Millions of Sierra Leoneans emerged from their homes on Monday after a three-day nationwide lockdown during which scores of dead bodies and new cases of Ebola infections were uncovered.
The west African country had confined its six million people to their homes for 72 hours in a bid to stem a deadly outbreak which has claimed more than 2,600 lives there and in neighbouring Liberia and Guinea this year.
Only essential workers such as health professionals were exempt, and some 30,000 volunteers who went door-to-door to hand out soap and give advice on halting the contagion.
Liberia also ramped up the battle against the epidemic, announcing Sunday a four-fold increase in hospital beds to 1,000 for patients in the capital Monrovia by the end of October.
Ebola fever can fell its victims within days, causing severe muscle pain, vomiting, diarrhoea and -- in many cases -- unstoppable internal and external bleeding.
Fears of contagion have crippled the economies of affected nations, as wary workers stay home and cross border trade is disrupted.
Sierra Leone's deputy chief medical officer Sarian Kamara said that through the lockdown, "we were... able to confirm new cases which, had they not been discovered, would have greatly increased transmission."
"Up to this morning, we had 22 new cases. The response from the medical (teams) has improved and the burial teams were able to bury between 60 to 70 corpses over the past two days," she added.
US military mission
The scale of the challenge is most evident in Liberia, where health workers at Ebola units have spoken of turning away people begging for their lives because they don't have the beds or staff to treat them.
"Patients are being rejected... because there is no space. So the government is trying its best to finish the 1,000 beds so we can accommodate all the patients," Information Minister Lewis Brown told AFP.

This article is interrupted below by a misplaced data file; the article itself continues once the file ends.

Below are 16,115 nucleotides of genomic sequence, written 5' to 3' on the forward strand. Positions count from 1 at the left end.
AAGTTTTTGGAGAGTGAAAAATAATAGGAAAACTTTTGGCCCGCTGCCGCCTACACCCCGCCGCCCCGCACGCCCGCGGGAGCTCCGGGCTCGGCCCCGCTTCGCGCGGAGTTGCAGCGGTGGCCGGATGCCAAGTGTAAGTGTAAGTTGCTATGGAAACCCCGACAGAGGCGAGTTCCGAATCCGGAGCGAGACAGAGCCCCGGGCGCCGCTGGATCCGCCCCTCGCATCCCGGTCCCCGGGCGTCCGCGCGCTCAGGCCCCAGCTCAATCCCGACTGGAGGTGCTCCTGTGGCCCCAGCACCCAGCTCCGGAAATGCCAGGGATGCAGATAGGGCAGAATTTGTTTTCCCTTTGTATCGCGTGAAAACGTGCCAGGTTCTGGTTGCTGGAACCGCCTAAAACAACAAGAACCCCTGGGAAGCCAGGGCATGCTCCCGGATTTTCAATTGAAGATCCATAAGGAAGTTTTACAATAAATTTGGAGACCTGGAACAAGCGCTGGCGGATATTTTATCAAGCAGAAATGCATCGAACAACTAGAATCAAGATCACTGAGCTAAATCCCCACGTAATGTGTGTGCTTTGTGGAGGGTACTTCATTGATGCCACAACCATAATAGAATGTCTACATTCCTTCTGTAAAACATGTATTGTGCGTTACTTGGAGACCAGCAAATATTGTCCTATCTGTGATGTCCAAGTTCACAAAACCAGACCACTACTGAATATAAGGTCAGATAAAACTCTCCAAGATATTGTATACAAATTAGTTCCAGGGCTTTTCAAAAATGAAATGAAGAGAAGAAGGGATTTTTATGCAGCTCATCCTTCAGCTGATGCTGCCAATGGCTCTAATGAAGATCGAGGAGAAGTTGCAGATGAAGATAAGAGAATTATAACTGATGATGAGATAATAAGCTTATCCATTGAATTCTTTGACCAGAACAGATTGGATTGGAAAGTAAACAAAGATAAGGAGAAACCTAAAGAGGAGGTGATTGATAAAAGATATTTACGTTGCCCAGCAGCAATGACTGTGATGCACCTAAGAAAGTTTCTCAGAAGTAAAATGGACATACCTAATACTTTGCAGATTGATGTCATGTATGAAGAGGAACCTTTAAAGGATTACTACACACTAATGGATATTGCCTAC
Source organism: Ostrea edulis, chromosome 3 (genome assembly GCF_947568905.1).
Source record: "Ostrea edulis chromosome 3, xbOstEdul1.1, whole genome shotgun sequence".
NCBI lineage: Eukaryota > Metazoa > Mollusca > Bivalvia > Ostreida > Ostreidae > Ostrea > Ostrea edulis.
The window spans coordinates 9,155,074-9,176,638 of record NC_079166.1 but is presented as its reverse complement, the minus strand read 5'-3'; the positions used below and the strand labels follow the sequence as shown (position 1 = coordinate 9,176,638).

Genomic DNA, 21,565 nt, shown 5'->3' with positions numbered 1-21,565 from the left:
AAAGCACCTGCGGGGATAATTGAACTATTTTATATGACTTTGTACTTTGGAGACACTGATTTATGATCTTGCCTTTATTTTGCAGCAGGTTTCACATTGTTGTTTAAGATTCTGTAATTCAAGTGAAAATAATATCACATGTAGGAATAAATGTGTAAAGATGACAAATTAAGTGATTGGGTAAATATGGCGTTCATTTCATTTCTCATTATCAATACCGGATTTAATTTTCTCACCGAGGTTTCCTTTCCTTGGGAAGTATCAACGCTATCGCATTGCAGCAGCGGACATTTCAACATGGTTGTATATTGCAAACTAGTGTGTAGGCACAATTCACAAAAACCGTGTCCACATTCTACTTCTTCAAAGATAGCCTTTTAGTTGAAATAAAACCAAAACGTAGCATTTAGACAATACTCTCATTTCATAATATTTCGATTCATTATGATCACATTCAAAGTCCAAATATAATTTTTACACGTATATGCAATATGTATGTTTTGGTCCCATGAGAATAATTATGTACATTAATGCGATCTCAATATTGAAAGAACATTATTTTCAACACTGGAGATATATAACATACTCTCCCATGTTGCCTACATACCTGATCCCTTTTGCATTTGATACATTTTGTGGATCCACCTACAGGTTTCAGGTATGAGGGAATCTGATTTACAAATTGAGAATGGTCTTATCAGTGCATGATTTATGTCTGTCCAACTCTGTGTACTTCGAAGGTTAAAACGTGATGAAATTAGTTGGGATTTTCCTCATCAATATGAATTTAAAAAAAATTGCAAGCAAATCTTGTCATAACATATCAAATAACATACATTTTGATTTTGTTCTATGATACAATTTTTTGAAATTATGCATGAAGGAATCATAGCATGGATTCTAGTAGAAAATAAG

The move comes two weeks after the World Health Organization (WHO) warned the country, worst-hit in the outbreak with more than 1,450 deaths, was about to see a huge spike in infections, with thousands of new cases imminent.
"I am here since this morning, I was here yesterday and the day before, but they keep telling me to go and come back," Fatima Bonoh, 35, told AFP, shivering at the entrance of the Redemption hospital, an Ebola referral unit.
The WHO was due on Monday to publish the latest findings of its Ebola emergency committee charged with deciding on what other temporary measures should be taken to reduce the risk of the deadly virus spreading further.
A second deployment of US troops arrived on Sunday at Liberia's international airport, 55 kilometres (35 miles) east of Monrovia, as part of an eventual 3,000-strong mission to help tackle the outbreak.
The team will set up a headquarters for Major General Darryl Williams, who will oversee the US mission to train local health workers and establish additional medical facilities, he said.
Military engineers are due to build new Ebola treatment centres in affected areas, Washington said last week, while US officials will help recruit medical personnel to work at the units.
Liberian health officials said action to stop the spread of the disease was also being hampered by traditional communities still ignoring advice on staying away from highly infectious dead bodies.
"Some people are still in denial. Because of that they are not listening to the rules," said Gabriel Gorbee Logan , a health officer in Bomi County, northwest of Monrovia.
"And there is still ongoing burial rites -- rituals that citizens are carrying out. They're in the habit of bathing dead bodies because tradition demands it."
Meanwhile in Nigeria, thousands of students were preparing to return to school on Monday after an enforced summer break because of Ebola, which has claimed eight lives there.
The country's largest city Lagos however said primary and secondary schools in Lagos state would not reopen until October 8, to allow extra time to distribute hygiene and other preventive material to the schools.
A Catholic missionary infected with Ebola in Sierra Leone, the second Spanish national to be infected, was returned overnight in a military plane to Madrid, where he was hospitalised, according to Spanish media.
Manuel Garcia Viejo, 69, director and tropical medicine specialist at a hospital in the northern town of Lunsar is a member of the Hospitaller Order of St John of God, a Catholic order that runs the charity Juan Ciudad working with victims of Ebola. He worked in Africa for 30 years.
In August, a 75-year-old Spanish priest was the first European to be repatriate after becoming infected.